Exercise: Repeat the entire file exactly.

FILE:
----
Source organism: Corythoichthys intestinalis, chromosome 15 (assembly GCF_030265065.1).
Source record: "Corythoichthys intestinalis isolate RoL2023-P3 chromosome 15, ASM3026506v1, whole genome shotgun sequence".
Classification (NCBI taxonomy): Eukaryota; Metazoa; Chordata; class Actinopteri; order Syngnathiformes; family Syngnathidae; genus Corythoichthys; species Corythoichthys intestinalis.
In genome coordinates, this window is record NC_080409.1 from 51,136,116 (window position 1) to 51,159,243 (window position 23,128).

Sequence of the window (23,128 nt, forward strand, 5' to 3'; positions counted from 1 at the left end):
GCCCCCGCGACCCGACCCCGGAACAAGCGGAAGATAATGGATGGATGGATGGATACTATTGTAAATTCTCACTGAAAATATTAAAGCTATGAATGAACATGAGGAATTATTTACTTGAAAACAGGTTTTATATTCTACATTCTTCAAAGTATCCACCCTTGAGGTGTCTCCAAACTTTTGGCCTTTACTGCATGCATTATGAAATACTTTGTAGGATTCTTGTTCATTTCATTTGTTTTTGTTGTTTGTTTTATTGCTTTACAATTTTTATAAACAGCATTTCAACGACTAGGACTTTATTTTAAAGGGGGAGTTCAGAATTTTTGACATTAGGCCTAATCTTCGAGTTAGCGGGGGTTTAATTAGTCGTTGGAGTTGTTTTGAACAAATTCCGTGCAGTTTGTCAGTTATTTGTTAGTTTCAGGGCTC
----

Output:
Source organism: Corythoichthys intestinalis, chromosome 15 (assembly GCF_030265065.1).
Source record: "Corythoichthys intestinalis isolate RoL2023-P3 chromosome 15, ASM3026506v1, whole genome shotgun sequence".
Classification (NCBI taxonomy): Eukaryota; Metazoa; Chordata; class Actinopteri; order Syngnathiformes; family Syngnathidae; genus Corythoichthys; species Corythoichthys intestinalis.
In genome coordinates, this window is record NC_080409.1 from 51,136,116 (window position 1) to 51,159,243 (window position 23,128).

Sequence of the window (23,128 nt, forward strand, 5' to 3'; positions counted from 1 at the left end):
GCCCCCGCGACCCGACCCCGGAACAAGCGGAAGATAATGGATGGATGGATGGATACTATTGTAAATTCTCACTGAAAATATTAAAGCTATGAATGAACATGAGGAATTATTTACTTGAAAACAGGTTTTATATTCTACATTCTTCAAAGTATCCACCCTTGAGGTGTCTCCAAACTTTTGGCCTTTACTGCATGCATTATGAAATACTTTGTAGGATTCTTGTTCATTTCATTTGTTTTTGTTGTTTGTTTTATTGCTTTACAATTTTTATAAACAGCATTTCAACGACTAGGACTTTATTTTAAAGGGGGAGTTCAGAATTTTTGACATTAGGCCTAATCTTCGAGTTAGCGGGGGTTTAATTAGTCGTTGGAGTTGTTTTGAACAAATTCCGTGCAGTTTGTCAGTTATTTGTTAGTTTCAGGGCTC